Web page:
, Volume 115, Issue 1–3, pp 317–332 | Cite as

A record of N2O and CH4 emissions and underlying soil processes of Korean rice paddies as affected by different water management practices

  • Sina Berger
  • Inyoung Jang
  • Juyoung Seo
  • Hojeong Kang
  • Gerhard Gebauer


Rice is staple food of half of mankind and paddy soils account for the largest anthropogenic wetlands on earth. Ample of research is being done to find cultivation methods under which the integrative greenhouse effect caused by emitted CH4 and N2O would be mitigated. Whereas most of the research focuses on quantifying such emissions, there is a lack of studies on the biogeochemistry of paddy soils. In order to deepen our mechanistic understanding of N2O and CH4 fluxes in rice paddies, we also determined NO3 and N2O concentrations as well as N2O isotope abundances and presence of O2 along soil profiles of paddies which underwent three different water managements during the rice growing season(s) in (2010 and) 2011 in Korea. Largest amounts of N2O (2 mmol m−2) and CH4 (14.5 mol m−2) degassed from the continuously flooded paddy, while paddies with less flooding showed 30–60 % less CH4 emissions and very low to negative N2O balances. In accordance, the global warming potential (GWP) was lowest for the Intermittent Irrigation paddy and highest for the Traditional Irrigation paddy. The N2O emissions could the best be explained (*P < 0.05) with the δ15N values and N2O concentrations in 40–50 cm soil depth, implying that major N2O production/consumption occurs there. No significant effect of NO3 on N2O production has been found. Our study gives insight into the soil of a rice paddy and reveals areas along the soil profile where N2O is being produced. Thereby it contributes to our understanding of subsoil processes of paddy soils.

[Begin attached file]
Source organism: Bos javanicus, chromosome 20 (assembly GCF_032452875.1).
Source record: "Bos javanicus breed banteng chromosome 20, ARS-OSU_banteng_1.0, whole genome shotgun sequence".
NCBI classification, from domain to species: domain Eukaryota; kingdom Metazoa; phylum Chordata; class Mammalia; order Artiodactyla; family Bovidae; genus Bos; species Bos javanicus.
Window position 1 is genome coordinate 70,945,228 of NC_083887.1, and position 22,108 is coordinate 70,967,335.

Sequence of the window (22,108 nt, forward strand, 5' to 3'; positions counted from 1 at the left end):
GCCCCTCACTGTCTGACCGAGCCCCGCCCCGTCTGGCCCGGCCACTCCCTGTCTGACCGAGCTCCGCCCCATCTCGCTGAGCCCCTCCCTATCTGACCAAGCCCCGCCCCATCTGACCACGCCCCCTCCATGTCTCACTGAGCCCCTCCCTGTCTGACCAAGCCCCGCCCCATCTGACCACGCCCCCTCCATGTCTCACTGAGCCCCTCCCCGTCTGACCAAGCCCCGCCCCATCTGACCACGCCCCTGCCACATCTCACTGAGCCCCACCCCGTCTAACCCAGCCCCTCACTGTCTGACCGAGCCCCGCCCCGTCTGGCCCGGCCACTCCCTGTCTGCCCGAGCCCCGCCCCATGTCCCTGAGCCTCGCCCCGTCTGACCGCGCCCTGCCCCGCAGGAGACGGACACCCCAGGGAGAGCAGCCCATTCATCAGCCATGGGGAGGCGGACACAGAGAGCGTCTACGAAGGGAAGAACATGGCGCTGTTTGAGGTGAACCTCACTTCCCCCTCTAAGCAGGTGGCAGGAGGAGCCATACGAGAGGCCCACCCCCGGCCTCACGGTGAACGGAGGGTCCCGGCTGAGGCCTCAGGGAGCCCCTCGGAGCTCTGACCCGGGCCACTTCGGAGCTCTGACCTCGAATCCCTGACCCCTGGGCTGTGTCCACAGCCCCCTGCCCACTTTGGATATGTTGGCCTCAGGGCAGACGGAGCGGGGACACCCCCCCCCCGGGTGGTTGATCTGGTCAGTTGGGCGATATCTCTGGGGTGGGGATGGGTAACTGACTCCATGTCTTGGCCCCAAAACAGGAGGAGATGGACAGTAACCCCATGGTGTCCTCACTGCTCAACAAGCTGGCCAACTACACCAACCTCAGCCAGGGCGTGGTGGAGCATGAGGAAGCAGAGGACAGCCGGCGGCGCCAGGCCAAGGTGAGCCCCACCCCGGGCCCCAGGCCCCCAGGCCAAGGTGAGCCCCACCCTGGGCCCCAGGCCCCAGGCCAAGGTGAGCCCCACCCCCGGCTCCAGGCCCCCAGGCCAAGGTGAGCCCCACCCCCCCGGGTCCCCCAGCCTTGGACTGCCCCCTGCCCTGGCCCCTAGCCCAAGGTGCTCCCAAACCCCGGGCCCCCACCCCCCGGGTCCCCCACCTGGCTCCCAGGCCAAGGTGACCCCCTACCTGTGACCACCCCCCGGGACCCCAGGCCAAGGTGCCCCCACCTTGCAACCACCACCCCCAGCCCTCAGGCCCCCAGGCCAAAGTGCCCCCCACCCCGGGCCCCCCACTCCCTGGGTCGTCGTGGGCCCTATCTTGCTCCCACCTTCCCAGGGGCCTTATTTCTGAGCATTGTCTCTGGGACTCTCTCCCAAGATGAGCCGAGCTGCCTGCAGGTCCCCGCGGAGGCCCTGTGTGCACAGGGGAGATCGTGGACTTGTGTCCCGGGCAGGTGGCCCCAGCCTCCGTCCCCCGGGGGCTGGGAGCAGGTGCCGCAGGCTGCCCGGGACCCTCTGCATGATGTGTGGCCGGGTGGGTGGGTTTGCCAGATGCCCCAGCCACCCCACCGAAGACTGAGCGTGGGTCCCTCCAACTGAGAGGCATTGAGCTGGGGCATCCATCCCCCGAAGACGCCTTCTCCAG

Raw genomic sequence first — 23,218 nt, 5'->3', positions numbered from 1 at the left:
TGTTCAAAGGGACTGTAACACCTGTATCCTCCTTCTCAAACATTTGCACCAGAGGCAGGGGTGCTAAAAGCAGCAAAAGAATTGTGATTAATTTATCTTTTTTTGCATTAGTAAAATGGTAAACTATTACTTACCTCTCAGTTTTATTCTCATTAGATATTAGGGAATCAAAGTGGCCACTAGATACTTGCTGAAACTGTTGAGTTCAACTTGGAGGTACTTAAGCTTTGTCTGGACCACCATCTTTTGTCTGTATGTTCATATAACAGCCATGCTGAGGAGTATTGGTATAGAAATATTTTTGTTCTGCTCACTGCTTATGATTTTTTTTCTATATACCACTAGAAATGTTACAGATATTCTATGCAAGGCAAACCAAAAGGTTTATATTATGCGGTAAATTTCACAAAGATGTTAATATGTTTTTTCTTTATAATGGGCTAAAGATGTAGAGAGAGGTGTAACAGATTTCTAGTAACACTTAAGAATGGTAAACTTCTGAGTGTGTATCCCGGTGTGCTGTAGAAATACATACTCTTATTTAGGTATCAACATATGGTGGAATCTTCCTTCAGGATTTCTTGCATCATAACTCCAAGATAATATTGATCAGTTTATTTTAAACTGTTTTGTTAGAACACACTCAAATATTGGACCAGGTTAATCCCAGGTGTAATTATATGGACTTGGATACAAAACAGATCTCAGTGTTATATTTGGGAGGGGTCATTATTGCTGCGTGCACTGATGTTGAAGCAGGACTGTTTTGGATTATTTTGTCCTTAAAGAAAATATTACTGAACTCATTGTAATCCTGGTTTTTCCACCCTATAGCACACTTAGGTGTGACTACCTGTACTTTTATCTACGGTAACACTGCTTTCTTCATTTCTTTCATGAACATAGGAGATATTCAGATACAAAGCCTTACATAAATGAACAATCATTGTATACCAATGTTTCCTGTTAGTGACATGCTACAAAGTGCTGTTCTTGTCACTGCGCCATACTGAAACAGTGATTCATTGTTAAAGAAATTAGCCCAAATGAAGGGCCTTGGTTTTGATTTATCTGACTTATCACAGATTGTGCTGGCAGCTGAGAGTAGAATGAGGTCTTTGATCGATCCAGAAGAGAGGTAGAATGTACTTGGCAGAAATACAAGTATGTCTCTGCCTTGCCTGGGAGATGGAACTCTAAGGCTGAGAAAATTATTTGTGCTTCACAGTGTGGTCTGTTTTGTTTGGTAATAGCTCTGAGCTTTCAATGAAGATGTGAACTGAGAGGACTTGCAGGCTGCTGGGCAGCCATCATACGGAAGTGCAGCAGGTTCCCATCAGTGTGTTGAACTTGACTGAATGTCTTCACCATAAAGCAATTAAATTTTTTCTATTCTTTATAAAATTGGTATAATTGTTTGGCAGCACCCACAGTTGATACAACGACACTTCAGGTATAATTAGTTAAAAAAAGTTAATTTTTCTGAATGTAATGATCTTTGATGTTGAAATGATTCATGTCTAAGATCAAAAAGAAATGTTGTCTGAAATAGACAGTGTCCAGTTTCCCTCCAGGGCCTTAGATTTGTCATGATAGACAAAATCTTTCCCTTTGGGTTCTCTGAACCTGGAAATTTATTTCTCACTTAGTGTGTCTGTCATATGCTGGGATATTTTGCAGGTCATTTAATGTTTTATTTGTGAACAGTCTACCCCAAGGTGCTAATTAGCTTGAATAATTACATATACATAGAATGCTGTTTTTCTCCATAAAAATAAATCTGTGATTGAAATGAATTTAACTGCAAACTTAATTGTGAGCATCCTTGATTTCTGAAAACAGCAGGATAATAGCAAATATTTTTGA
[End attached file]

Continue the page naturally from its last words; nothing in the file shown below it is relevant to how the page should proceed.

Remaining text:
Nitrous oxide 15NO3 Traditional irrigation Intermittent irrigation Korea 



This work is part of the research group “Complex TERRain and ECOlogical Heterogeneity (TERRECO)” and financially supported by the German Research Foundation (DFG). We truly thank Heera Lee, Youngsun Kim and Bora Lee for the great language help. We thank Andreas Kolb, who constructed the portable vacuum pump for us and Isolde Baumann for skilful assistance by measuring N2O isotope abundances. We furthermore acknowledge Sebastian Arnholds help with digging and interpreting soil profiles and we are very thankful to John Tenhunen, who professionally coordinated the TERRECO fieldwork.


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Copyright information

© Springer Science+Business Media Dordrecht 2013

Authors and Affiliations

  • Sina Berger
    • 1
  • Inyoung Jang
    • 2
  • Juyoung Seo
    • 2
  • Hojeong Kang
    • 2
  • Gerhard Gebauer
    • 1
  1. 1.Laboratory of Isotope BiogeochemistryBayCEER, University of BayreuthBayreuthGermany
  2. 2.School of Civil and Environmental EngineeringYonsei UniversitySeoulRepublic of Korea

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